I had a flying visit to the Bass Show on Sunday 5th March. Due to the shitty London transport system it involved Rail Replacement buses between hailstorms. I hurried past the entrance marked “Bridal Show” at Olympia and straight into the next entrance, demanding a ticket for the talk by Andy Rourke (The Smiths’ bassist). The ladies at the desk waved me in looking rather frightened, I then realised I was entering the Knitting and Sewing Show! I soon spotted a herd of bassists (lanky leather-clad people with either abundant hair, or none of it) and followed them to the 3rd floor.
Andy Rourke spoke with Manchunian dryness about his days with The Smiths. His early influences include Mick Karn and various funk players, which explains why he came up with those flambouyant basslines that intercut with Johnny Marr’s guitar riffs to produce that trademark Smiths sound. I’ve tried playing Smiths covers on the bass in the past, and they are the only songs I can’t manage to sing lead on at the same time (Japan is tricky too!). It turns out that Rourke’s secret was the F# tuning he used – I just tried it and it makes those bass riffs a whole lot more achievable! It also helps explain why those basslines sound like they have been sucking helium balloons, or taking speed. In fact another thing Rourke revealed was that they speeded up all their songs in the hope that they could “get onto Top of The Pops”.
Coincidentally, I’d been reviewing some of our Zara band clips on You Tube.
I’d come to the conclusion that we were playing a lot of the songs too slow. Sometimes, with stage nerves, we start a song over-cautiously, it then naturally picks up pace. Time actually feels slower on stage with all that adrenalin. A song tempo can be satisfactory on a recorded demo, but everyone’s energy gets boosted if you play it a little faster live. I feel it in the room. At rehearsal today I tried to ‘up’ the tempo on everything. I’m not sure if it was the energy drinks and flapjacks we consumed, but it all came to life.
I went through the same process when writing the 4 songs for the EP, I would gradually nudge up each draft by 1 BPM until it hit pop-breaking point. 1 beat per minute makes a huge difference, it never ceases to amaze me.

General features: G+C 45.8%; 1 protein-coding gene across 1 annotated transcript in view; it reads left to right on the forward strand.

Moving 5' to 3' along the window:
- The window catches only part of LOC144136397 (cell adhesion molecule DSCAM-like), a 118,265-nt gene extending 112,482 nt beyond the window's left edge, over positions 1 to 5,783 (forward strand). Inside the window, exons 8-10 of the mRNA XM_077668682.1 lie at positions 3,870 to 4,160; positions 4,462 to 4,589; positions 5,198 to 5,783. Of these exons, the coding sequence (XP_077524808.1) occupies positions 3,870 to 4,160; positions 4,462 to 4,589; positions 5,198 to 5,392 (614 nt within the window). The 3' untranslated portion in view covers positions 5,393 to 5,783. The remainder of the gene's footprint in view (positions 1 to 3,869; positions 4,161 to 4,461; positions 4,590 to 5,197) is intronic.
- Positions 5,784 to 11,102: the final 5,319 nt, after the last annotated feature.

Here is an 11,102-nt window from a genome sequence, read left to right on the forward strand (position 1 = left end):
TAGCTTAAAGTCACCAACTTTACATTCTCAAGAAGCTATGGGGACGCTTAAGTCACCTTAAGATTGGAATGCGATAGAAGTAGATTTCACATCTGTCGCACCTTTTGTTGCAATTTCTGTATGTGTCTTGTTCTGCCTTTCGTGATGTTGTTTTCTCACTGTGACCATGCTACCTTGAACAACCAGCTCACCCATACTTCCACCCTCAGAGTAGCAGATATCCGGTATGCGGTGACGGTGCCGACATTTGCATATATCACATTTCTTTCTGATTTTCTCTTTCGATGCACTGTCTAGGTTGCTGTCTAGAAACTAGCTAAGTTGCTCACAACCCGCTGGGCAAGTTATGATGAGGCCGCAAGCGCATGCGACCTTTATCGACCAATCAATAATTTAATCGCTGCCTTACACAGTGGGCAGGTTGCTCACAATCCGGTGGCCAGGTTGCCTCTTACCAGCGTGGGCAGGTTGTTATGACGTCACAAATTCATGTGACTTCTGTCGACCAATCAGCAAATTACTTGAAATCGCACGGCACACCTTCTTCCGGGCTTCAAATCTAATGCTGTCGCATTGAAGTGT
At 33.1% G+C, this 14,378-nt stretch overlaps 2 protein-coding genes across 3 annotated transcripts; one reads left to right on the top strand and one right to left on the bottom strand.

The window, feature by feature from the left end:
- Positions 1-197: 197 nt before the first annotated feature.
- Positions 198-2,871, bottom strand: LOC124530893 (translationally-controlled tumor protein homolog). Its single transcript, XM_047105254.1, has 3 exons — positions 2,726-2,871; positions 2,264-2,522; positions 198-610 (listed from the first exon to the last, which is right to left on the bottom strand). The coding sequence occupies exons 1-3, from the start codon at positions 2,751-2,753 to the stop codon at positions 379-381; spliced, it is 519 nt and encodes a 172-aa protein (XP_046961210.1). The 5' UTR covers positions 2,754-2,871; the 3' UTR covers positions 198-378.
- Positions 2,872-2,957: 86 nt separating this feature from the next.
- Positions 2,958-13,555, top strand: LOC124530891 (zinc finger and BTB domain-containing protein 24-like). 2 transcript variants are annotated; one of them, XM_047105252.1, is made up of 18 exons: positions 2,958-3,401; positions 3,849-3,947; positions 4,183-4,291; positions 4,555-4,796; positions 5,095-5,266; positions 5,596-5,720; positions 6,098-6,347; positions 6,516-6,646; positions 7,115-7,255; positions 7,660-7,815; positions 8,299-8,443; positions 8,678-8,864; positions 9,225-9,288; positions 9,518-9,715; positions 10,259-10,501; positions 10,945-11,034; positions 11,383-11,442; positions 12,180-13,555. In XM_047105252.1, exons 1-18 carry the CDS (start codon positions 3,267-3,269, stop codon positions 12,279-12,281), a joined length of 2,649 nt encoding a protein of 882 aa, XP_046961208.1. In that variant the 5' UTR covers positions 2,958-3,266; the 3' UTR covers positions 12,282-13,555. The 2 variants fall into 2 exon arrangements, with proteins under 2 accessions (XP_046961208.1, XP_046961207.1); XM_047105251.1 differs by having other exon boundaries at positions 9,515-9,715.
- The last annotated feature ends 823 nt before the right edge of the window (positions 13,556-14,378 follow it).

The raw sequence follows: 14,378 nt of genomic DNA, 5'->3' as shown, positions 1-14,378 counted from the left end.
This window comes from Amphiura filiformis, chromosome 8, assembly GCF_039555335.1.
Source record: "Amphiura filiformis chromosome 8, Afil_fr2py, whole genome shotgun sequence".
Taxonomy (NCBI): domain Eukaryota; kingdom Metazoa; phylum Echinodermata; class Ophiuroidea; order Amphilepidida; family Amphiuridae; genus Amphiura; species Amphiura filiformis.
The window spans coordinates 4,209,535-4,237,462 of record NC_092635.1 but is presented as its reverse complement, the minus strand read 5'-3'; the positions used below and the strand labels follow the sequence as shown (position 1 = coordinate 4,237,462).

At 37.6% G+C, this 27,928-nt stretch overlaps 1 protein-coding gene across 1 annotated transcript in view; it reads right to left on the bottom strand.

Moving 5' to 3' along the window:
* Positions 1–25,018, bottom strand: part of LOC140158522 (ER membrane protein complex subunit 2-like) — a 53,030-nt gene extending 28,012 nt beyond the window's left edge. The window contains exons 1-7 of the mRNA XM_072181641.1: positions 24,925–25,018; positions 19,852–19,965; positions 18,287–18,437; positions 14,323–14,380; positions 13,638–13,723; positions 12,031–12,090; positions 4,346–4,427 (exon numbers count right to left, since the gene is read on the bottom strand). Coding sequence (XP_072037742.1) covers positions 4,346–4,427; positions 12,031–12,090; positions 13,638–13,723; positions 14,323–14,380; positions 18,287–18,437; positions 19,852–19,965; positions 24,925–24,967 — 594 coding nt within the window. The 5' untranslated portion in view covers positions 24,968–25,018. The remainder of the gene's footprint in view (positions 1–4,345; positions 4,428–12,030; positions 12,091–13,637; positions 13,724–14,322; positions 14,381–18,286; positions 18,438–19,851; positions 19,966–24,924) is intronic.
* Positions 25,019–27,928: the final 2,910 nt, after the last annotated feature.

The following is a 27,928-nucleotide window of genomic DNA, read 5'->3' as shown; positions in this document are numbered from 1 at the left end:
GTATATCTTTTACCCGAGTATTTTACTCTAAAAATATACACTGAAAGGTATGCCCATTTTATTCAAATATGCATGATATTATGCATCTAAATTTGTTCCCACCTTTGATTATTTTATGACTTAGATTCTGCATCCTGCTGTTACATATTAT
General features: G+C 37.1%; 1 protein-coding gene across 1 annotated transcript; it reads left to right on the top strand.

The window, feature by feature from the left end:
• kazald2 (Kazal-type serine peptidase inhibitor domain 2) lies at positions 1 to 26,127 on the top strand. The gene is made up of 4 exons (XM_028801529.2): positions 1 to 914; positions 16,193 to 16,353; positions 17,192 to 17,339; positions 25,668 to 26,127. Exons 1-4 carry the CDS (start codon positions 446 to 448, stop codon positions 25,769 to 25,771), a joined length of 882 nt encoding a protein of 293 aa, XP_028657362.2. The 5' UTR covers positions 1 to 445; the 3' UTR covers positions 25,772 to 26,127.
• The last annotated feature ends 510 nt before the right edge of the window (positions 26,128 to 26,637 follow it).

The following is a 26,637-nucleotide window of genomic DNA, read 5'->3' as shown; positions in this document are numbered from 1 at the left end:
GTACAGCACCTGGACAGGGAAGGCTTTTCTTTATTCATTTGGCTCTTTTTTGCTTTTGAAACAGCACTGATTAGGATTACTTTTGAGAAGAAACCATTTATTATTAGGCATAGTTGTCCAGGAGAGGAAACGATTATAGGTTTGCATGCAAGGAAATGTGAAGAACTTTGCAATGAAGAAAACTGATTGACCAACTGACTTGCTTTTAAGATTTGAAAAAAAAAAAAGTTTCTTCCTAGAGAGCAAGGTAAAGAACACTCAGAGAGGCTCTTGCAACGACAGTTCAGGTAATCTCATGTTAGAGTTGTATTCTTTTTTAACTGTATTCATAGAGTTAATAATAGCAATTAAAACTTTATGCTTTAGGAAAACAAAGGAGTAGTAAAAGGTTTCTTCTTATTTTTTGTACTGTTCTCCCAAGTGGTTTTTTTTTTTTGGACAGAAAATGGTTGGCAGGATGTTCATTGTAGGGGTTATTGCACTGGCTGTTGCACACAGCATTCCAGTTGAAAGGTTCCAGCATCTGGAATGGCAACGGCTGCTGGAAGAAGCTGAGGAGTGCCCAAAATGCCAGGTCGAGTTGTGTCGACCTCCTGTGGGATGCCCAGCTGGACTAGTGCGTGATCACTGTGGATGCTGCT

I’ve been going to the Bass Show for several years and I love being able to test out the new equipment on display. The first time I went, there were hardly any women present, and people on the stalls assumed I was a marketing person, not a bassist like everyone else. Thankfully that has now changed, there are several females bassists.
I was passing a stall of basses hand-made by Oliver Lang, he invited me to try one. I wouldn’t usually go for any bass that looks remotely like a tree (I don’t want a bass to sound natural like a tree, so I wouldn’t expect it to look like one!) But he handed me a fretless that felt nothing like I’d ever played before. The feel of the neck (a smooth sanded wood, warm to the touch) made it effortless, the notes came like they were in a liquid. Playing it was very much like singing. I have a Squier fretless bass but it has an glossy Ebonol (synthetic ebony) fingerboard which is whole different experience.
With places like Denmark Street (London’s home of guitar shops) under threat, it’s very important to have somewhere where you can feel and hear instruments, amps, and accessories in the flesh. A lot of gear in the 2nd hand market has been bought on-line and disappoints.
Another discovery I made was Cog Effects. I tried some amazing pedals on this stall. My favourite was the Grand Tarkin Bass Fuzz Pedal, which gave a huge thick wedge of fuzz that drowned out a poor guy slapping some bass beside me. ‘Slapping da bass’ is very rarely seen on stage these days, but it is alive and kicking at Bass Shows! Why? Well I suppose its a “show-off” skill, and it cuts through the din. I confess that if I am testing a bass I will give it a slap to test its action and response.
Another shocker was the Cog Effects Brutalist pedal (a clone of the Brassmaster), played through a Barefaced Audio amp it shook the very stall itself. Imagine an earthquake in a box, but with pleasant musical tones. Both pedals were very versatile, and although bassists don’t tend to use any/many pedals, with tools like this you can achieve the sound of several different instruments in one.
It was great to see Roger and Paul , who have both played guitar and bass in Zara. It’s interesting to observe a lecture theatre full of bassists; bassists are nice, they are always friendly and reliable. I got offered a seat and a sweet. One of my next blogposts will be about the character of guitarists 🙂 But I’ll leave you with some more images from London Bass Shows:
P.S. look out for 2 Zara gigs this Easter weekend. Daylight hours! See Gigs.